It happens only in the tropics — that is, the latitudes between the Tropic of Cancer and the Tropic of Capricorn. Twice a year there — first when the sun is on its way north to the Tropic of Cancer, which it will reach at the summer solstice, then when it is on its way back south to the Tropic of Capricorn, which it will reach at the winter solstice — the sun at noon reaches a point directly overhead and a vertical object will cast no shadow. In Hawaii, where I live, the two dates will be in May and July. And the word tropic means turning point.
Today on Oahu, the still point (terms zenith passage or Lahaina noon) was predicted for 12:28, plus or minus a few minutes on different parts of the island. I set up my vertical object at 9:00 in brilliant sun and started shooting. The brilliant sun persisted until just about noon, but then the clouds rolled in. However, with the camera facing approximately north:
Feel free to copy, but please credit me.
Only in the tropics — that is, only in the latitudes between the Tropic of Cancer and the Tropic of Capricorn — there are two days a year when the sun is directly overhead at noon and a vertical object, such as a flagpole, will cast no shadow. In Hawaii, where I live, one of those days occurs in May, when the sun is headed north to its summer solstice rendezvous with the Tropic of Cancer, and the other occurs in July, when the sun is headed back south to its winter solstice date with the Tropic of Capricorn. The astronomical term for the phenomenon is zenith passage.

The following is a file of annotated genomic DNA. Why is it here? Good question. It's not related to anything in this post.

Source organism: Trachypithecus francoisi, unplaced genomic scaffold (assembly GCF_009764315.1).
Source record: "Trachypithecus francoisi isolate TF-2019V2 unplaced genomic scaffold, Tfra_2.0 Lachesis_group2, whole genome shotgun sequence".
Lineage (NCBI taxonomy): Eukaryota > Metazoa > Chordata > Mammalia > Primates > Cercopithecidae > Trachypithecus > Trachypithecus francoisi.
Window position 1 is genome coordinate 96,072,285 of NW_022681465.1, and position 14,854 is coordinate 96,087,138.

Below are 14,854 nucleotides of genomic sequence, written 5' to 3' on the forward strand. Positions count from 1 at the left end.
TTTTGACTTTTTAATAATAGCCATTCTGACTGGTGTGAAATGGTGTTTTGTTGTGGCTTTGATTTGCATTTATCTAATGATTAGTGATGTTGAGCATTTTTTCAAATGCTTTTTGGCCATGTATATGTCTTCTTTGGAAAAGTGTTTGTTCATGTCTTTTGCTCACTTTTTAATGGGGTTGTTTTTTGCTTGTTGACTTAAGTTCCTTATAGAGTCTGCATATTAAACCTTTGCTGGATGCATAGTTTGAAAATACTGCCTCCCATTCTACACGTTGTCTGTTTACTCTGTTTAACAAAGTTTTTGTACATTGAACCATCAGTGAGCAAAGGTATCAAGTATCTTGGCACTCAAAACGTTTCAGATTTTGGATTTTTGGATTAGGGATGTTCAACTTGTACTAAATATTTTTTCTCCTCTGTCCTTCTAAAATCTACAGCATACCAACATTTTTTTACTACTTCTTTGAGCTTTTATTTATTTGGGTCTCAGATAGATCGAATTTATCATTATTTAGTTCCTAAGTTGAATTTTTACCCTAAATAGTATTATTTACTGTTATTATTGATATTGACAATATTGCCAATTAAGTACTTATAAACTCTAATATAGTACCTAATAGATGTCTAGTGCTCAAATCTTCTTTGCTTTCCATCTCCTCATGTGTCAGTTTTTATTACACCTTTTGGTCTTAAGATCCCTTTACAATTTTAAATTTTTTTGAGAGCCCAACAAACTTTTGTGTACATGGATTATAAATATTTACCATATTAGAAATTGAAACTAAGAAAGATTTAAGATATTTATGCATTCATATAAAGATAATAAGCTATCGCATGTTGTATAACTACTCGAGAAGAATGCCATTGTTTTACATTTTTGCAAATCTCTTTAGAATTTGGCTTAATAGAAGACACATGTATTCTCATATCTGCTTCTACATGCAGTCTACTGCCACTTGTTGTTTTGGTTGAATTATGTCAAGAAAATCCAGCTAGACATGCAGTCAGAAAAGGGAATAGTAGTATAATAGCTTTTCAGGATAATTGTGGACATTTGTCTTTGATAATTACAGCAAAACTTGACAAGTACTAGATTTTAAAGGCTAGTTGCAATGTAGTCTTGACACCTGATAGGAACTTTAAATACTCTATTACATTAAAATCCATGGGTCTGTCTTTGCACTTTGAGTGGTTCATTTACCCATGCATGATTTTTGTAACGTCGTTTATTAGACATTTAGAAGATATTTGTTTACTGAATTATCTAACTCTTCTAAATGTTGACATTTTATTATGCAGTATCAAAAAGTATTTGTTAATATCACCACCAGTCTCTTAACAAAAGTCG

Watch the shadow swing around its still point this year at
If you aren’t sure what you’re supposed to have seen, speed up the effect by sliding the cursor along the timeline and watching the shadow grow shorter and shorter on the west side of the foot of the stemware, then disappear, then reappear on the east side. The music is Bartók’s Music for Strings, Percussion and Celesta, movement 4, allegro molto. Seiji Ozawa, Berlin Philharmonic.